Here are a few helpful tips to keep in mind as you shop around for title insurance:
1. Don’t waive your right to choose your own title company.
Your real estate agent may ask you to sign a disclosure form, or an authorization to order title insurance for you. However, you are not obligated to use your real estate agent or lender for title insurance. Regardless of what they might have told you, not all title insurance companies charge the same fees. By state law, they charge the same premiums, but the additional fees can vary. Avoid getting hit with a list of “junk” fees like notary fees, settlement fees, courier fees, wire transfer fees and electronic document fees. Declining their recommendation and doing a little shopping can save you hundreds of dollars at the settlement.
2. Beware of “Controlled Business Relationships.”
Sometimes, real estate agents/brokers or mortgage lenders hold an ownership interest with the “in house” title company. In fact, they may receive a financial incentive for referring your title business to them. Guess who will pay extra in “junk” fees in order to pay for that incentive? You will get your best deal on title insurance by seeking out an independent title company.
3. Don’t wait until the last minute to start shopping for title insurance companies.
If you scramble to get your title insurance, you could end up paying hundreds of dollars in extra and unnecessary fees. Start searching for a title insurance company when you start shopping for a lender. To allow yourself time to compare a few quotes, you should select your title company before you make an offer on a house.
4. Shop around, and make sure your title quotes are complete so that you have a true basis for comparing them!
In Pennsylvania and New Jersey, you should see at least three state required fees on your title insurance quotes whenever you’re borrowing money for a purchase or refinance.
- Lender title insurance premium
- Lender endorsements
- Lender closing services letter
- Closing Fee (New Jersey only), in the amount set by the state.
If these fees are not part of your quote, you’re either speaking with a title insurance company who’s not familiar with the local requirements or they’ve intentionally left the charges off to make their quote more attractive. In either case, you’d be better off selecting another company.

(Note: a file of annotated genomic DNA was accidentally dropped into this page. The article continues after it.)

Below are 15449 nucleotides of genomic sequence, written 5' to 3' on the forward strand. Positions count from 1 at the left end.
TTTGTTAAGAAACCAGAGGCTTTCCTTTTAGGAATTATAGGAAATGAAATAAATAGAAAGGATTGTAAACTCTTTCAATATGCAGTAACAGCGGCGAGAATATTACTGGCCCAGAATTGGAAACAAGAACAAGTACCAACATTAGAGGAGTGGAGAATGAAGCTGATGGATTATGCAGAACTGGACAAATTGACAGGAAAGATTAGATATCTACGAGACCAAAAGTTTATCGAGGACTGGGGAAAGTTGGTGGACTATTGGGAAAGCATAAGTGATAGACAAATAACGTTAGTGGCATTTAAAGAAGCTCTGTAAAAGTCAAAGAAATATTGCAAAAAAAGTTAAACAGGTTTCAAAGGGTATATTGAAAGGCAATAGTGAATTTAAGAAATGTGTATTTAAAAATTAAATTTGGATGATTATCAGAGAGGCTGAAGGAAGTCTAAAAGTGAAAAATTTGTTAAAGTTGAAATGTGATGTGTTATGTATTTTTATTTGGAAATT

5. Standard vs. Enhanced Homeowner’s Title Insurance Policy
There are two options for title insurance. Standard or Enhanced. The enhanced policies will cost you 10% more, providing all the same coverage as a standard policy, adding limited coverage for defects that occur after you’ve purchased the property. The enhanced policy has limitations and deductibles which make the added expense for the policy unnecessary in most situations.
One of the examples that I hear most often as a benefit of purchasing the enhanced owner's policy is: If your neighbor’s fence is determined to be on your property, with the enhanced policy there’s coverage to relocate the fence. While this is true, there’s also a $2,500 deductible you would need to pay before the policy coverage kicks in.
In certain situations, the enhanced policy might make some sense. Say if you were purchasing a much older home where there were several additions added on over time, the enhanced policy offers limited coverage if a zoning issue were to arise where the previous owners never obtained the appropriate permits required by the local municipality. However, most common claims that are covered under the enhanced policy would also be covered under the standard policy as well.
When trying to decide which policy is right for you, here are a few things to keep in mind.
- If you take out a mortgage, only a Lender Policy is required, and a standard policy is sufficient.
- If you opt for the Enhanced Policy, approximately 85% of the cost differential goes to the person or agency selling you the policy.
It’s your choice. If after considering both options you feel that the enhanced policy isn’t necessary for your situation, don’t buy it.
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